This Concert of Democracies bears more than a passing resemblance to an idea that Kant put forward in his 1795 philosophical sketch, Perpetual Peace: a league of states that, on the basis of reason, establishes and maintains a condition of international peace. In Of Paradise and Power, the book that I am examining in this series, Kagan gestures again and again towards Kant and his idea of a peace that is perpetual because it is founded on reason. On the basis of rationality and rules, according to Kagan, Europe has crafted a paradise of Kantian peace set off from the Hobbesian anarchy that prevails in the rest of the world. America’s role, as Kagan sees it, is to stand on the border between the two, courageously and honorably defending freedom and democracy from the assaults of terrorist outlaws and autocratic rogues.

But what Kagan fails to mention, or fails to understand, is that Kant, in his writings on morals and politics, makes a crucial distinction between two types of reason and two types of politician. The political moralist, as Kant calls him, uses ordinary practical reason and its methods in order to advance his nation’s self-interest. The moral politician, on the other hand, uses pure practical reason and its methods, based on the categorical imperative, in order to attain international peace. By means of ordinary practical reason, or instrumental reason, the political moralists of the world can certainly construct a league of states or a “Concert of Democracies,” as Kagan and Daalder call it. But for Kant such a league is neither a paradise nor perpetually peaceful since each of its member nations is committed, finally, to its own power and privilege, its own self-interest. Only on the basis of pure practical reason and the imperatives that emerge from it can the moral politicians of the world create a federation of free and equal states and guarantee a perpetual peace.

In other words, for Kant perpetual peace can be attained only when politics and morality are brought into accord with one another. And Kant is under no illusion that such an accord is easily achieved. The world is brimful of political moralists who espouse freedom and honor and international cooperation but whose allegiance is to national prestige and self-interest. Conversely, the world labors under a severe shortage of moral politicians who commit themselves to the supreme principle of morality, the categorical imperative, and to the political ends that flow from it: freedom and equality for all the peoples of the earth. To put it another and very Kantian way, whereas the ideal of the political moralist is a nationalistic ideal, the ideal of the moral politician is a cosmopolitan ideal.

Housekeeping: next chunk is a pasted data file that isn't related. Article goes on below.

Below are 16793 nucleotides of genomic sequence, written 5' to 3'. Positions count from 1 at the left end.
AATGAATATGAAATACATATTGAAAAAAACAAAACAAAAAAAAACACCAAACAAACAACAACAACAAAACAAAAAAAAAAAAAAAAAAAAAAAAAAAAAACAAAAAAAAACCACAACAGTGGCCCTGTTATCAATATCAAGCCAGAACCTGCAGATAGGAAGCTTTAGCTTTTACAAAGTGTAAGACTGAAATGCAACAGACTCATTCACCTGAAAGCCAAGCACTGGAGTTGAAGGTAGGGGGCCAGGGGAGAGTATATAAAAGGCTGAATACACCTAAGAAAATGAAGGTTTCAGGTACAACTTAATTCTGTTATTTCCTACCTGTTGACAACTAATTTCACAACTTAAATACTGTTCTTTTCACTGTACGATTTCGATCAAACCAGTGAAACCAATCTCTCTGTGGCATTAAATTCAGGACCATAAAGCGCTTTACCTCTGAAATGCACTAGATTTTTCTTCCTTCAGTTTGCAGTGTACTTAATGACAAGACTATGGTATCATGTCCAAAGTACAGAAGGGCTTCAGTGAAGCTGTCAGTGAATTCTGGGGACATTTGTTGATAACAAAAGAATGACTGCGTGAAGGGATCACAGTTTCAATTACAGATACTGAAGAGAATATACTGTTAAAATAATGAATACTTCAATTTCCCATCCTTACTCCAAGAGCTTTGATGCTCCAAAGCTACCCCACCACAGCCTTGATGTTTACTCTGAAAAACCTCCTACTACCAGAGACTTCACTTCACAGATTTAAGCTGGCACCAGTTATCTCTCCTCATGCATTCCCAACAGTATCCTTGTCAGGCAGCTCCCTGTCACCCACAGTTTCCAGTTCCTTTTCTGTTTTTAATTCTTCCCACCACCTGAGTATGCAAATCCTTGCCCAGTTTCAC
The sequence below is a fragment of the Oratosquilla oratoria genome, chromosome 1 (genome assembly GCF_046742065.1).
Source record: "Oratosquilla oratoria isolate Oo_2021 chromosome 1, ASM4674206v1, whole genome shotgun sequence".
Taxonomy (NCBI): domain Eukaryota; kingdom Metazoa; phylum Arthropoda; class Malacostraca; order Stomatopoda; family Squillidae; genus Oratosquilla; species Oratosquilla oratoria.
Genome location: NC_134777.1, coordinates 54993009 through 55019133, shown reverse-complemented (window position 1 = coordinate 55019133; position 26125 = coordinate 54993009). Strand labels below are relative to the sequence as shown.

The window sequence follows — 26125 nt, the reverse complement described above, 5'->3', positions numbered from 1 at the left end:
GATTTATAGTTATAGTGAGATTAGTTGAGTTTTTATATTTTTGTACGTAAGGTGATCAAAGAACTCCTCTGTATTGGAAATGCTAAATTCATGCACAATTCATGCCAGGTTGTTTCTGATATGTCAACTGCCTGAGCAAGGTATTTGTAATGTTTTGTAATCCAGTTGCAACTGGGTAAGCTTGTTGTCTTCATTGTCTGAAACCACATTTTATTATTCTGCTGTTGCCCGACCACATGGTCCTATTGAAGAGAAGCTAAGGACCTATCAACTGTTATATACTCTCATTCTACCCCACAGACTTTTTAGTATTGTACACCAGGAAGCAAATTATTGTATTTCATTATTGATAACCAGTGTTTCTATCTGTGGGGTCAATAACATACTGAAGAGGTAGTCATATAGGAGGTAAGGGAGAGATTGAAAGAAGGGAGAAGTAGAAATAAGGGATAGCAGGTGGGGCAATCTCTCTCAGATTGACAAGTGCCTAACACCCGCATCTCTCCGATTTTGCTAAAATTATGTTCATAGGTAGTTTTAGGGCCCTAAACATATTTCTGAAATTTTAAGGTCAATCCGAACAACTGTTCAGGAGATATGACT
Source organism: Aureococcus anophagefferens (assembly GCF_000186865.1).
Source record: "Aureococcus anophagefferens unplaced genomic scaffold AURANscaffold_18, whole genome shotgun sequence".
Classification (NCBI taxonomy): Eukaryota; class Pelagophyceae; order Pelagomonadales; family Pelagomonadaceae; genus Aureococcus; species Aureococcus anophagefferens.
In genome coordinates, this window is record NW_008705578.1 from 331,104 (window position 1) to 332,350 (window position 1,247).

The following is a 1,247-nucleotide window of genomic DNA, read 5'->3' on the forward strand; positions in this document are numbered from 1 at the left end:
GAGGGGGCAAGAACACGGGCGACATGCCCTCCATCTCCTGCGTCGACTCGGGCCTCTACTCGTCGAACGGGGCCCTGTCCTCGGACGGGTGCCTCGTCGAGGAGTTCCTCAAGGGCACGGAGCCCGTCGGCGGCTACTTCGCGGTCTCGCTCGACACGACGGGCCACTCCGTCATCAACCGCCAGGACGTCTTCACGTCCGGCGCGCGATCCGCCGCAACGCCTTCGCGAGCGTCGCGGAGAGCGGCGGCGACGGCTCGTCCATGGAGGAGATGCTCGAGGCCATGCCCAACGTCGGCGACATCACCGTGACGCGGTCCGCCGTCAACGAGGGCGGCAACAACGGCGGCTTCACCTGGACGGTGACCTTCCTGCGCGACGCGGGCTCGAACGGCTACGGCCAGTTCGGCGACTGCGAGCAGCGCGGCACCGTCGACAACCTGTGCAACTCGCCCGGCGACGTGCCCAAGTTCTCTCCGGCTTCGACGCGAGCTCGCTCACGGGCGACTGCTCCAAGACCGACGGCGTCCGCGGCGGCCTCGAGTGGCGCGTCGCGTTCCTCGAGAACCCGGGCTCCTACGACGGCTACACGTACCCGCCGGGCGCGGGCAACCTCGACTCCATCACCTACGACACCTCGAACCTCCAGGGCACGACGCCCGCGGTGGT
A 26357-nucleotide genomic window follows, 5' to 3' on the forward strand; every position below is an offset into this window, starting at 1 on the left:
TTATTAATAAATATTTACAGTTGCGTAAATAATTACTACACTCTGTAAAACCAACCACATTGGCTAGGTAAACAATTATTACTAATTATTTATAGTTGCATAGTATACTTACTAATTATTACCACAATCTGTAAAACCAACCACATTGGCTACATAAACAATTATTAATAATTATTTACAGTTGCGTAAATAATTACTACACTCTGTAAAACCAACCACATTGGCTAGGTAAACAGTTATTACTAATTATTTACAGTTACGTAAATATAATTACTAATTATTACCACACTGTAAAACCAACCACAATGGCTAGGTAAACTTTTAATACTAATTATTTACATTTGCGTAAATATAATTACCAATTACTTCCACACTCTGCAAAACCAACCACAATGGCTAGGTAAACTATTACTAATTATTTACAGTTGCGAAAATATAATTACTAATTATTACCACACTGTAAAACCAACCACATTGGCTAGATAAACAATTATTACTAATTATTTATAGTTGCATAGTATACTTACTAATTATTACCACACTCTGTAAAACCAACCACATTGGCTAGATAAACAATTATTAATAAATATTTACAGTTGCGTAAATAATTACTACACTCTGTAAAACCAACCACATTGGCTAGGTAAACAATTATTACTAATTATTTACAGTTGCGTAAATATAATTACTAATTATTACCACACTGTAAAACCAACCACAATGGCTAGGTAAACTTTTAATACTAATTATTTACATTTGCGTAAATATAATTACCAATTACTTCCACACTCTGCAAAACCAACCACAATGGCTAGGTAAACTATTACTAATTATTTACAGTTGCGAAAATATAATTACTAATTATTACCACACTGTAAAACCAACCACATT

For Kant, then, we have on the one hand the political moralist who, on the basis of instrumental reason, espouses a nationalistic ideal of self-interest and power. On the other, we have the moral politician, who on the basis of pure practical reason, espouses a cosmopolitan ideal of freedom, equality, and solidarity. This distinction between the political moralist and the moral politician is a crucial one in Kant’s political philosophy, and in order to understand it we must first understand the basis of Kant’s moral philosophy, the categorical imperative, which he defines and illustrates in that brief and immensely influential work, the Groundwork for the Metaphysics of Morals.